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The role of learning on bilinguals’ lexical architecture: Beyond separated vs. integrated lexicons

  • ALBERT COSTA (a1) (a2) and MARTIN J. PICKERING (a3)

Extract

How are the two lexicons of a bilingual represented and how do they interact during language processing? These questions are central to bilingualism and have been the topics of a large number of studies. Dijkstra, Wahl, Buytenhuijs, van Halem, Al-jibouri, De Korte & Rekke (in press) put forward a model that tries to capture people's behavior in several tasks mostly involving reading, with the exception of word translation. A praise-worthy feature of the model is that it is computationally implemented following a local-connectionist architecture. The model is then used to quantitatively account for reaction time patterns on various tasks, with considerable success.

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Corresponding author

Address for correspondence: Albert Costam, Department of Information and Communication Technologies, Center for Brain and Cognition, Universitat Pompeu Fabra, Barcelona, 08018Spaincostalbert@gmail.com

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*This article was supported by two grants from the Spanish Government (PSI2011-23033, and PSI2014-52181-P), a grant from the Catalan Government (AGAUR SGR 268), and a grant from the European Research Council under the European Community's Seventh Framework Programme (FP7/2007-2013 Cooperation grant agreement n° 613465 – AThEME)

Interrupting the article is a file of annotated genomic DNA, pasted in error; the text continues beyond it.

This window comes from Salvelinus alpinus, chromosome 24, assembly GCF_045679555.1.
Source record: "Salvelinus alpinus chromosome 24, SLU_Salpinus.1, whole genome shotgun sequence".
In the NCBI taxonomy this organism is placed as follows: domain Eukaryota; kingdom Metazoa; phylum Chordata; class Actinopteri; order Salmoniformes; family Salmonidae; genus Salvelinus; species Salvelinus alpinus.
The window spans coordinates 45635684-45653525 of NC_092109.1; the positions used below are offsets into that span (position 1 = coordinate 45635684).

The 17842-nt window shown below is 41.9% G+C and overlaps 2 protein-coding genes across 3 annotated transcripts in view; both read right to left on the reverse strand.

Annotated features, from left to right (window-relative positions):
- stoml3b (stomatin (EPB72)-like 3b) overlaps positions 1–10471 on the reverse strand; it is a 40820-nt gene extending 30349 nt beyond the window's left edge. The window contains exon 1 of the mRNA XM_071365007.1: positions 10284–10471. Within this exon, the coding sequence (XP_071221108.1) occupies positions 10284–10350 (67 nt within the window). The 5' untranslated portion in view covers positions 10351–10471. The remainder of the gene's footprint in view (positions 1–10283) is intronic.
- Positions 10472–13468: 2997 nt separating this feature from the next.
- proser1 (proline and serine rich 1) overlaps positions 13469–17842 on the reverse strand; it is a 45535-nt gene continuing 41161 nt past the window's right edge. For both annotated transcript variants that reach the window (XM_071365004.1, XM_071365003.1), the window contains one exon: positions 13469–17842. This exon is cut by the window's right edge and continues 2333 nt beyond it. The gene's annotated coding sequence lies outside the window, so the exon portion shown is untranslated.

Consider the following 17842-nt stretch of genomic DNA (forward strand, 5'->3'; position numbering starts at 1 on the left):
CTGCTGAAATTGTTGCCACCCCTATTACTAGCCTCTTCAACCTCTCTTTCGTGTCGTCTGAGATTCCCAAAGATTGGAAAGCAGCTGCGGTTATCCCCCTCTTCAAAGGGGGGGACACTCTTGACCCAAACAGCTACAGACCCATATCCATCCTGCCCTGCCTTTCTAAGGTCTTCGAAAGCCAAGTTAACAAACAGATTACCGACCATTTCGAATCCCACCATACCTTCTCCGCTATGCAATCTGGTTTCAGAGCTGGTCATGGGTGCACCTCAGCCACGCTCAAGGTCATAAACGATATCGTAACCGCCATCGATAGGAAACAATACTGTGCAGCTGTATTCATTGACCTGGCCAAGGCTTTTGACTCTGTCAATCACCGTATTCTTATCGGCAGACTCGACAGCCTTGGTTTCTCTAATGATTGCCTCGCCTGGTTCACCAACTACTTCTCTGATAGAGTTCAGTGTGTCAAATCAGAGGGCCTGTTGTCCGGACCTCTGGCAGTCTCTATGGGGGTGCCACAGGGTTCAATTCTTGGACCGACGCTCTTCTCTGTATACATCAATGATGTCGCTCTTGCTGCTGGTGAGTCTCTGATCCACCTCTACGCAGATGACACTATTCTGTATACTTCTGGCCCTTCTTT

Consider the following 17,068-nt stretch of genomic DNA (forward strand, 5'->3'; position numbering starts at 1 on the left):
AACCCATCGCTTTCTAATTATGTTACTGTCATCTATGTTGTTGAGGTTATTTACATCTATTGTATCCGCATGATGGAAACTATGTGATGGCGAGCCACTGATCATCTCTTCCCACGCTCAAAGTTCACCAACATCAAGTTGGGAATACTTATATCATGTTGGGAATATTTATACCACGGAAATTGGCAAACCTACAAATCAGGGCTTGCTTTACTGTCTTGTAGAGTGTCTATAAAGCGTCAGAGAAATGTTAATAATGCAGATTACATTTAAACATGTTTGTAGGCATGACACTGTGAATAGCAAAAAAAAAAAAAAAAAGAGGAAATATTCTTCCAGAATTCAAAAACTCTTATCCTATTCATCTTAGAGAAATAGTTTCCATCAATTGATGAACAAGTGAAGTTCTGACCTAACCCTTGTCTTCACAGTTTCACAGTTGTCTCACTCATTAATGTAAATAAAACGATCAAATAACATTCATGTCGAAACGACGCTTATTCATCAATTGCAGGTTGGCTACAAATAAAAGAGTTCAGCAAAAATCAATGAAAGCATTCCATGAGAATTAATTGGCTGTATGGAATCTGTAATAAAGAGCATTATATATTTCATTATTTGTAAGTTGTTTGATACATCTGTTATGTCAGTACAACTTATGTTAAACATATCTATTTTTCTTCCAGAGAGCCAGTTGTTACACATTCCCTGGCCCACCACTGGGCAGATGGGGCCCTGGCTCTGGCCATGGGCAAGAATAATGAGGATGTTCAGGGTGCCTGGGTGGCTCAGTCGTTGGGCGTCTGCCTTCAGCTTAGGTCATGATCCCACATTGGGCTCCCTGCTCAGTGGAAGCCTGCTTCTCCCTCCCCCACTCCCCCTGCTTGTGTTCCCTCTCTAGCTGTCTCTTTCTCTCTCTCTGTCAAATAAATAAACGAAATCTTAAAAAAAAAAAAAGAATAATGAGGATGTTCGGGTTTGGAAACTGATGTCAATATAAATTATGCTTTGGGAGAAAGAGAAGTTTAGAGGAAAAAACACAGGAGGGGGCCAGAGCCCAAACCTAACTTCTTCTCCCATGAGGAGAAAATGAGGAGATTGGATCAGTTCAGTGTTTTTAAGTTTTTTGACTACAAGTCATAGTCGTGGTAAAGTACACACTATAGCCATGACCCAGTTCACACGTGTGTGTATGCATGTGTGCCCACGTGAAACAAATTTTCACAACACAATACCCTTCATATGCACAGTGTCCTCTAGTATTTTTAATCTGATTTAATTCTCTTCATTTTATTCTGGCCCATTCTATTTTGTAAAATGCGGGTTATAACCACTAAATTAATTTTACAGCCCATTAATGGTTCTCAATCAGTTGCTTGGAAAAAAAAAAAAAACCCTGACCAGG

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References

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Costa, A., Pannunzi, M., Deco, G., & Pickering, M.J. (2017). Do Bilinguals Automatically Activate Their Native Language When They Are Not Using It? Cognitive Science, 41 (6), pp. 16291644.
Dijkstra, A., Wahl, A., Buytenhuijs, F., van Halem, N., Al-jibouri, Z., de Korte, M., & Rekké, S. (2018). Multilink: a computational model for bilingual word recognition and word translation. Bilingualism: Language and Cognition, doi:10.1017/S1366728918000287.
Oppenheim, G, Wu, Y.Y., & Thierry, G. (in press) Found in translation: Late bilinguals do automatically activate their native language when they are not using it. Cognitive Science.
Strijkers, K., Costa, A., & Thierry, G. (2010). Tracking lexical access in speech production: Electrophysiological correlates of word frequency and cognate effects. Cerebral Cortex, 20 (4), pp. 912928

The role of learning on bilinguals’ lexical architecture: Beyond separated vs. integrated lexicons

  • ALBERT COSTA (a1) (a2) and MARTIN J. PICKERING (a3)

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